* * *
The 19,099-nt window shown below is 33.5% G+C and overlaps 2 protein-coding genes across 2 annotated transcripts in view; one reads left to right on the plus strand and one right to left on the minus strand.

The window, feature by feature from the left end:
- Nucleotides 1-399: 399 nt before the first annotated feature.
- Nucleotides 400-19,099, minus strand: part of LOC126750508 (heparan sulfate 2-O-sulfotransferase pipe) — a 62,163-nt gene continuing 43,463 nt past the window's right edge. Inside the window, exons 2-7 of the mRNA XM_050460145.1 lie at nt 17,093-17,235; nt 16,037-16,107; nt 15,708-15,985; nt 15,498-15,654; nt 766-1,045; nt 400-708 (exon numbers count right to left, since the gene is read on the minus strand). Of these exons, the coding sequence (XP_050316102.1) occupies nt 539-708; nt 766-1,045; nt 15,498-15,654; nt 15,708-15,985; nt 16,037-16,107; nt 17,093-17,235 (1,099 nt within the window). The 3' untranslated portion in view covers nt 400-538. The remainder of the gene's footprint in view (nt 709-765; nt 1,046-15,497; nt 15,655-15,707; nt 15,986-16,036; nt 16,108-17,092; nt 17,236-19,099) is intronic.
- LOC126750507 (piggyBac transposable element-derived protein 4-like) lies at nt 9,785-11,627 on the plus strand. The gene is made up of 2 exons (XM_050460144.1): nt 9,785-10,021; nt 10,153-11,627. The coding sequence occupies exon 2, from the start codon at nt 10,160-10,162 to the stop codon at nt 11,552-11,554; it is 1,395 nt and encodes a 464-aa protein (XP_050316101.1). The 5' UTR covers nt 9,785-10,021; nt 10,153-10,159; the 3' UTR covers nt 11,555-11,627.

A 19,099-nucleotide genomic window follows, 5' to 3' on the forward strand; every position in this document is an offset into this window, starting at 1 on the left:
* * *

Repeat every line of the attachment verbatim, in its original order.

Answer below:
The 19,099-nt window shown below is 33.5% G+C and overlaps 2 protein-coding genes across 2 annotated transcripts in view; one reads left to right on the plus strand and one right to left on the minus strand.

The window, feature by feature from the left end:
- Nucleotides 1-399: 399 nt before the first annotated feature.
- Nucleotides 400-19,099, minus strand: part of LOC126750508 (heparan sulfate 2-O-sulfotransferase pipe) — a 62,163-nt gene continuing 43,463 nt past the window's right edge. Inside the window, exons 2-7 of the mRNA XM_050460145.1 lie at nt 17,093-17,235; nt 16,037-16,107; nt 15,708-15,985; nt 15,498-15,654; nt 766-1,045; nt 400-708 (exon numbers count right to left, since the gene is read on the minus strand). Of these exons, the coding sequence (XP_050316102.1) occupies nt 539-708; nt 766-1,045; nt 15,498-15,654; nt 15,708-15,985; nt 16,037-16,107; nt 17,093-17,235 (1,099 nt within the window). The 3' untranslated portion in view covers nt 400-538. The remainder of the gene's footprint in view (nt 709-765; nt 1,046-15,497; nt 15,655-15,707; nt 15,986-16,036; nt 16,108-17,092; nt 17,236-19,099) is intronic.
- LOC126750507 (piggyBac transposable element-derived protein 4-like) lies at nt 9,785-11,627 on the plus strand. The gene is made up of 2 exons (XM_050460144.1): nt 9,785-10,021; nt 10,153-11,627. The coding sequence occupies exon 2, from the start codon at nt 10,160-10,162 to the stop codon at nt 11,552-11,554; it is 1,395 nt and encodes a 464-aa protein (XP_050316101.1). The 5' UTR covers nt 9,785-10,021; nt 10,153-10,159; the 3' UTR covers nt 11,555-11,627.

A 19,099-nucleotide genomic window follows, 5' to 3' on the forward strand; every position in this document is an offset into this window, starting at 1 on the left: